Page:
Members of Western Mass Homes For All Vow No More tax-Title Auctions!
SPRINGFIELD, Mass. – On Tuesday, June 18, 2013, Arise for Social Justice will stop the City Auction of properties that have been taken for delinquent taxes. The auction is scheduled for Springfield City Hall, 35 Court St, Room # 220, 6:00 p.m.
For several years Arise has been vocal about the city’s lack of safe, clean, affordable rental housing. Noting that most of the low-income rental housing lost in the tornado June 1, 2010 has not been replaced, Michaelann Bewsee, Executive Director of Arise for Social Justice says, “More than 3,000 Single Room Occupancy units disappeared between the early 60’s and the mid 80’s and very few have come back on the market.”
Arise’s President, Holly Richardson, adds, “The city continues to develop plans for MGM and for the people they wish lived in the city not for the people and businesses that are already here.”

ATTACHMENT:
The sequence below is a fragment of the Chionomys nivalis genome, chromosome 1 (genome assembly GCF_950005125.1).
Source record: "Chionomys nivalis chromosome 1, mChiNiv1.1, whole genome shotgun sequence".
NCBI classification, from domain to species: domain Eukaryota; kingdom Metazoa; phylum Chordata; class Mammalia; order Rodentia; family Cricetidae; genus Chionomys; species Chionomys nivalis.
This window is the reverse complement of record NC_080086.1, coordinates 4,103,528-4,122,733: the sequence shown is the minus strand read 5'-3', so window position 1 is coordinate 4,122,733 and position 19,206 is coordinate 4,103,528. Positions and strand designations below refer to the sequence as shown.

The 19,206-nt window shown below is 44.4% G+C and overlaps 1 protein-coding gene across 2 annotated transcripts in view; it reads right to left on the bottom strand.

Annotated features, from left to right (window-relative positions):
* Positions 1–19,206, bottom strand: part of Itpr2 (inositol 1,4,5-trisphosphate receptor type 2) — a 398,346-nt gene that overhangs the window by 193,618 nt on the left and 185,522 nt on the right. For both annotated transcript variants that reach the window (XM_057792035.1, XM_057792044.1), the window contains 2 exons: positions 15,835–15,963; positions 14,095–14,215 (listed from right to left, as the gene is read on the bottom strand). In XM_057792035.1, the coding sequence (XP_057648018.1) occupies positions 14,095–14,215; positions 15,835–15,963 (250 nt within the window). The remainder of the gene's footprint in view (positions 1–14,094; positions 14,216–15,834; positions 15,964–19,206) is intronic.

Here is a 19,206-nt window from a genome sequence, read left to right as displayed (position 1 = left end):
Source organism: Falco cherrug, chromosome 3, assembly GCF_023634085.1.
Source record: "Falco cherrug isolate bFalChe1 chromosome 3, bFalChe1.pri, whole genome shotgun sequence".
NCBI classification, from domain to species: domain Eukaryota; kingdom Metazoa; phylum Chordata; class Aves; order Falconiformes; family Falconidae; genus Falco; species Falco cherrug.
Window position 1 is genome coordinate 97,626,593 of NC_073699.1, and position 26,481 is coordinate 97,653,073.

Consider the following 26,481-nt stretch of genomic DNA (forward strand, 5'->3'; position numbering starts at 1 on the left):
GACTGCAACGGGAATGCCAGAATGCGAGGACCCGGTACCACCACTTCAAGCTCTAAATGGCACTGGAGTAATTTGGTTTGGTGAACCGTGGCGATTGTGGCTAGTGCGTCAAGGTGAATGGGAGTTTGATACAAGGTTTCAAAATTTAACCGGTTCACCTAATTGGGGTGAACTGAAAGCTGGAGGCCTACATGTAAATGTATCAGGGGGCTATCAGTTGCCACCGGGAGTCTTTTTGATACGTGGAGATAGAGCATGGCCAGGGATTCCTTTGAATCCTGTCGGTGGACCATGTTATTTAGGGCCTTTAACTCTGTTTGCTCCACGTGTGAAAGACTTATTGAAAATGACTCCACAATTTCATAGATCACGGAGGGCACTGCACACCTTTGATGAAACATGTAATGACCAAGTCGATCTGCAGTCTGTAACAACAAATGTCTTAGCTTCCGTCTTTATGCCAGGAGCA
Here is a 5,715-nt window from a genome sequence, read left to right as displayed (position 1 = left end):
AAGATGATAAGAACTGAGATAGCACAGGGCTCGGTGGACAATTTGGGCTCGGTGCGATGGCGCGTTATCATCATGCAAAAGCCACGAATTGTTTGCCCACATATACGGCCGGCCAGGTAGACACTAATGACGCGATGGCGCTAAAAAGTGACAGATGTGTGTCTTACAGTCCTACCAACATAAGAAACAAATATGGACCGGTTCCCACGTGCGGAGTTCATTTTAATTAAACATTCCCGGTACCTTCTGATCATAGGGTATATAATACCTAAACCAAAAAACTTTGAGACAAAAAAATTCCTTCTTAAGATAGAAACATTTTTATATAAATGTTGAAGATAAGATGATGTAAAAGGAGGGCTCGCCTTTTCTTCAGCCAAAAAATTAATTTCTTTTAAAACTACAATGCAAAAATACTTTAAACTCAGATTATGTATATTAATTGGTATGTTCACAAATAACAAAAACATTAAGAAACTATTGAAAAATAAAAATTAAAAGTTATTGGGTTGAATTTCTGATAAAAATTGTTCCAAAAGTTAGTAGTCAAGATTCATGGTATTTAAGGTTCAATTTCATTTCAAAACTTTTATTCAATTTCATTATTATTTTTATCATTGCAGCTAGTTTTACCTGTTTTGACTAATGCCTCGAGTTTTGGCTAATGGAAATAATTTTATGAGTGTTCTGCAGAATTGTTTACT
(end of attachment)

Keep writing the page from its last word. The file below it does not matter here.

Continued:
Arise has made clear to the city that viable properties should be turned over to local non-profits for the creation of permanently affordable housing through the use of alternative housing models such as land trusts, boarding houses, co-operative space and congregate living. [pullquote]Arise’s President, Holly Richardson, adds, “The city continues to develop plans for MGM and for the people they wish lived in the city not for the people and businesses that are already here.” [/pullquote]
“I’m sure the city will say that it needs the revenue brought in by the auction,” Bewsee said. “However, the revenue for auctioning property for the last three years is only two one-thousands of a percent of the city’s budget for the same period—that is, $3 million over $1 billion, five hundred million.”
Arise demands that the City of Springfield stop all auctions of properties that are viable for use as affordable housing and that instead of the tax taking of properties, the city should work with homeowners who have fallen behind in tax payments to help develop a plan for repayment.”
Economic Justice organizer Liz Bewsee also points out that the city may complain about the cost of maintaining these properties, but there is a solution.
“All they have to do is enforce the anti-foreclosure ordinance that was passed in 2011,” says Bewsee. “Let those banks which are irresponsible in securing their properties pay the price, because they are at least partly responsible for the fact that buildings are empty while shelters are full.”
[From a News Release]